NASCAR - Put an Offense Mentality in the Chase

Put an Offense Mentality in the Chase – Revisited

In the first round of the Chase Martin Truex Jr. won two of the three races in the Round of 16 of the NASCAR Chase for the Sprint Cup. It begged the question. What if you can eliminate drivers from the Chase by winning multiple races?  So what would have happened?

In the round of 16, Martin Truex Jr. won two races and Kevin Harvick one. Both drivers were Chase Contenders. Because Truex won two races then one driver would be eliminated from the Round of 12 in the addition to the four originally planned. Martin Truex Jr. would have then eliminated a potential contender. In this case that driver was Austin Dillon the lowest in points of the 12 Chase drivers who did not win a race.

In the round of 12 (only 11 drivers), Jimmie Johnson, Kevin Harvick and Joey Logano won races. All were Chase Contenders. Kevin Harvick, because this was his second Chase win would eliminate a driver from the Round of 8. This is where it potentially gets confusing. Since there was only 11 drivers the bottom four are eliminated. They are Brad Keselowski, Chase Elliott, Martin Truex Jr. and Denny Hamlin. Carl Edwards the next lowest in points of the Chase drivers who did not win a race would be eliminated due to Harvick’s win. This would leave Jimmie Johnson, Kurt Busch, Joey Logano, Matt Kenseth, Kyle Busch, and Kevin Harvick. Only six drivers because of the two multiple wins.

In the round of 8 (only 6 drivers), Jimmie Johnson, Carl Edwards and Joey Logano won races.  In this case Johnson and Logano had already won races so they would have eliminated two drivers from the final race (Race of four). Because a driver who wins in a round automatically moves on to the next round this would leave only Jimmie Johnson and Joey Logano to fight it out at Homestead Miami for the Championship.

Although this format didn’t appear to eliminate the Champion from winning, it did change who was a contender for the Championship. It would have also changed the complexity and strategy of the last race. It puts an even greater emphasis on winning which is what NASCAR intended with this format.

Brian Berg Jr. is a NASCAR writer for BehindPitRow.com.

Feature Photo Credit: 322798 Chris Trotman/Getty Images

3 thoughts on “Put an Offense Mentality in the Chase – Revisited”

  1. Brian, it’s an interesting exercise in “what if” scenarios that the sanctioning body seems to have no interest in tweaking further, since their view is that it’s “working”. All of the metrics of the sport suggest otherwise, so I’m not sure if it matters what method is used to determine the Champion–does “anyone” REALLY care? That said, let me tell you how I’d like to see the championship decided. Since we can’t expect NASCAR to reduce the schedule or change the mix of races to add more road courses or at least fewer 1.5 mile tracks (any time in the near future), my one requirement for a change in the Chase is to reduce the number of Chase races to 7 (from 10)–the current focus on just 16/12/8/4 drivers/teams for 10 weeks is an insult to the other teams, their sponsors, and fans. To get to the final 7 races with a shot at the championship, I would much rather see scoring as in golf–the lower the “score” the higher ranked a driver is…in other words, highest average finish, calculated up to the 29th race ranks a driver #1, and so on down through the field. Wins become tie-breakers, not a guarantee to be in the Chase (see C. Buescher), should there be more than one driver with the exact same “average” for the 29 races. At that point, the Chase field–whether 16 drivers or some other number–shift to a separate points system–in the case of 16 drivers, the scoring is now 16 points to the highest Chase finisher, down to 1 point for the lowest Chase finisher. In 7 races, there can be two or three eliminations (3-3-finale or 2-2-2-finale). The points earned by each Chase driver in the 6 races to get to the finale are easy to follow. I don’t know that it would be best to have the Championship race be just the 4 who made it through, since at some point in the rounds, drivers will be mathematically eliminated anyway–just run the 7 races, and whoever scores the most points is Champion. The interesting thing, so far, is that the Champion for the two years the current process has been in play has actually won the Homestead race (Busch & Johnson). Even now that isn’t required, but when it DOES happen that someone else wins the finale and doesn’t become Champion, some interesting possibilities surface–maybe the driver winning the Homestead race ends up with more total wins than the Champion. Easily possible, and it’s happened before, so it concerns me that the current “win and you’re in” (to the next round) approach carries with it that flaw. By accumulating points through the 7 races (aka Monster Series) the Champion is whoever accumulates the most points….PERIOD. I haven’t run any numbers with my scenario to see if anything would have changed as a result.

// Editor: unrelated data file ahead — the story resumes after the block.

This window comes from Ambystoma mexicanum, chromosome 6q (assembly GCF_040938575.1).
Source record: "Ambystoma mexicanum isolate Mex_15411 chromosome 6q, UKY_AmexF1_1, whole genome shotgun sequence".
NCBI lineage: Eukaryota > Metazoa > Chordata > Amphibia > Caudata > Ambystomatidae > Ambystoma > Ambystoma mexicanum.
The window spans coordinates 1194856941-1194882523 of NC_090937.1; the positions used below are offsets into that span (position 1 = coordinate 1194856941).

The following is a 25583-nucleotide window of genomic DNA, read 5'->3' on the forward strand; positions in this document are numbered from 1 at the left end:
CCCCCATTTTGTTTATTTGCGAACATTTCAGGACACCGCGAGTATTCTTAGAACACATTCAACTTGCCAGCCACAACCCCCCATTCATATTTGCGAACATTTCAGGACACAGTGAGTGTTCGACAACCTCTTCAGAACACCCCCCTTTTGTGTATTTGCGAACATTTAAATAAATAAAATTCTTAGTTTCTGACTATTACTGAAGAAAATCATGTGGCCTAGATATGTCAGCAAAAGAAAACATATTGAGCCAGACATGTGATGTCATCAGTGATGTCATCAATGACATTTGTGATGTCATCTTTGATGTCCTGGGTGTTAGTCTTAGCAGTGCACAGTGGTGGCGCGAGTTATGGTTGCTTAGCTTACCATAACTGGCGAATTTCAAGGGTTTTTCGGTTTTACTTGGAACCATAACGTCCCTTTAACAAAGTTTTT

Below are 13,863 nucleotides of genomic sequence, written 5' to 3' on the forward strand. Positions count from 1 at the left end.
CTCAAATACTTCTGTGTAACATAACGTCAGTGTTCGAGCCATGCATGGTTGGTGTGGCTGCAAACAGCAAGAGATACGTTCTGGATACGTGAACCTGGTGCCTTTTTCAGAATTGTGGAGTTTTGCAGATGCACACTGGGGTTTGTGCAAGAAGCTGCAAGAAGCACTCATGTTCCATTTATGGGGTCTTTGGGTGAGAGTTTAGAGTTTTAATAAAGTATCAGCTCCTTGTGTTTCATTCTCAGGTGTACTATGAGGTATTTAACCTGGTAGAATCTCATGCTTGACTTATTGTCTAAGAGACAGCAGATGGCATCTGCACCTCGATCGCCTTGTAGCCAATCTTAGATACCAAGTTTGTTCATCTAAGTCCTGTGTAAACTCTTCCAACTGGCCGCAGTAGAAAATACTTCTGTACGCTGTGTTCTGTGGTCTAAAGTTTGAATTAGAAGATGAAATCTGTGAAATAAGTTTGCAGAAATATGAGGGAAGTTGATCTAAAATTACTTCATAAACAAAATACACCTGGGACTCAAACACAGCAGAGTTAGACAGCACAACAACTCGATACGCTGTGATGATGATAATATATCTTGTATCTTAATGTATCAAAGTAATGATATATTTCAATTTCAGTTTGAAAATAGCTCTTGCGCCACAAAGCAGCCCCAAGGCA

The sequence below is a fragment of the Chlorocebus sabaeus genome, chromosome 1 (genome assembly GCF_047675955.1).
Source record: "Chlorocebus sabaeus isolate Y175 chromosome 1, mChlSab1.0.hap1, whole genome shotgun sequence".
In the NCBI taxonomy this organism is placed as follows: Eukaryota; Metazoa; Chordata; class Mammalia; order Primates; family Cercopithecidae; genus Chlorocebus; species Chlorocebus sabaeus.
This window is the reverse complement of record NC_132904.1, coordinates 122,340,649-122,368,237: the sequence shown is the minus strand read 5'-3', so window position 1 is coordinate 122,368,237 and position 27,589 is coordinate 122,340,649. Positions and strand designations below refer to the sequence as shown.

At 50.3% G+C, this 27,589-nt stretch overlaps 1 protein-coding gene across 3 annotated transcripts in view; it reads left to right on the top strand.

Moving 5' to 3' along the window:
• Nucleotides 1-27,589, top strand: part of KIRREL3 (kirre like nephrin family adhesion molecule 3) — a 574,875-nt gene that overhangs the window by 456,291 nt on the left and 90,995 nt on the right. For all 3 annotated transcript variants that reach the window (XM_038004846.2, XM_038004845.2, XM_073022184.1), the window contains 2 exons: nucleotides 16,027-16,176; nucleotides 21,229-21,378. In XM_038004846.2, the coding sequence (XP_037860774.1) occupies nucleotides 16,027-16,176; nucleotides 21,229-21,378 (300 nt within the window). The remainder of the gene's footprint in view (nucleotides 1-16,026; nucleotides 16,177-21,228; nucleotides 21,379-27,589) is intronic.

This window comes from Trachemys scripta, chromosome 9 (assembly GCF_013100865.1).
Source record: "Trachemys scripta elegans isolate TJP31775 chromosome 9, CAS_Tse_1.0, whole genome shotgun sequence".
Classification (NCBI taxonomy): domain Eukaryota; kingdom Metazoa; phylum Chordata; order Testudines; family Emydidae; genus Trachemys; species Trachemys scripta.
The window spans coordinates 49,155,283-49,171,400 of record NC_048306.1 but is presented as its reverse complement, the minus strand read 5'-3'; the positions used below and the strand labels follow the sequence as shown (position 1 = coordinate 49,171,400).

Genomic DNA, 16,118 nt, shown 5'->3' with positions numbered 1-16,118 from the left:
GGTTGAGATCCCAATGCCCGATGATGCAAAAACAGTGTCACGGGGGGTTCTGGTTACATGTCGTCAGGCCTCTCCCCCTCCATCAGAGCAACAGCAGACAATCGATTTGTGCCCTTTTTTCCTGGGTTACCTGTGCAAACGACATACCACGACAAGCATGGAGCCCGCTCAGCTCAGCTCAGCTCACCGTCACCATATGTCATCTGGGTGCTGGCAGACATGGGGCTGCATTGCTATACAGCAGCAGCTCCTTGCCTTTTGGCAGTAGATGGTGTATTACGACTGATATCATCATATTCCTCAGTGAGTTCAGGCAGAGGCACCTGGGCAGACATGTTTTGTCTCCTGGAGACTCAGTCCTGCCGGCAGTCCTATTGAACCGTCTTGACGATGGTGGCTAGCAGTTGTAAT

1. Yes, I agree. Put it back to the way it was for 29 years(1975-2003) and leave it alone. This simple Latford scoring system was the best. Of course, when you’re used to something for a long time, it’s hard not to want to keep it the same. In this case though, change was never necessary and the format was just fine.

Comments are closed.